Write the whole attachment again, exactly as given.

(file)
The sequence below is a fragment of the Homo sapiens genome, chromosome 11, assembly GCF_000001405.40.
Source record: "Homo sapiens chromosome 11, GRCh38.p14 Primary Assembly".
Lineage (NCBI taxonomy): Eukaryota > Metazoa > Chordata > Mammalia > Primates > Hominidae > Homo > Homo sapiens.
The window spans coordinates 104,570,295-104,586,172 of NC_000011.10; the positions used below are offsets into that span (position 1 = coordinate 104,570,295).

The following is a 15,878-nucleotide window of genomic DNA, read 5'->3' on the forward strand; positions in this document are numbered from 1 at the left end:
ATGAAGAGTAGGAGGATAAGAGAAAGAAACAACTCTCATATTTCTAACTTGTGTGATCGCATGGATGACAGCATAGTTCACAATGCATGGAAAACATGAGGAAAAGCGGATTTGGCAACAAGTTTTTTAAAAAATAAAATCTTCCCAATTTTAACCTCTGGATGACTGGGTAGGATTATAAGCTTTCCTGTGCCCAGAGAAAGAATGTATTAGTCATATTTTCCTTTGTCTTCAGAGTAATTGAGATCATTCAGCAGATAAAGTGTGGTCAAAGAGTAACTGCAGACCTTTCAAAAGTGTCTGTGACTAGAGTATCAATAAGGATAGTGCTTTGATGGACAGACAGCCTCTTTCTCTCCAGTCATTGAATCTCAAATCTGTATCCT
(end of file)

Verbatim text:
The sequence below is a fragment of the Homo sapiens genome, chromosome 11, assembly GCF_000001405.40.
Source record: "Homo sapiens chromosome 11, GRCh38.p14 Primary Assembly".
Lineage (NCBI taxonomy): Eukaryota > Metazoa > Chordata > Mammalia > Primates > Hominidae > Homo > Homo sapiens.
The window spans coordinates 104,570,295-104,586,172 of NC_000011.10; the positions used below are offsets into that span (position 1 = coordinate 104,570,295).

The following is a 15,878-nucleotide window of genomic DNA, read 5'->3' on the forward strand; positions in this document are numbered from 1 at the left end:
ATGAAGAGTAGGAGGATAAGAGAAAGAAACAACTCTCATATTTCTAACTTGTGTGATCGCATGGATGACAGCATAGTTCACAATGCATGGAAAACATGAGGAAAAGCGGATTTGGCAACAAGTTTTTTAAAAAATAAAATCTTCCCAATTTTAACCTCTGGATGACTGGGTAGGATTATAAGCTTTCCTGTGCCCAGAGAAAGAATGTATTAGTCATATTTTCCTTTGTCTTCAGAGTAATTGAGATCATTCAGCAGATAAAGTGTGGTCAAAGAGTAACTGCAGACCTTTCAAAAGTGTCTGTGACTAGAGTATCAATAAGGATAGTGCTTTGATGGACAGACAGCCTCTTTCTCTCCAGTCATTGAATCTCAAATCTGTATCCT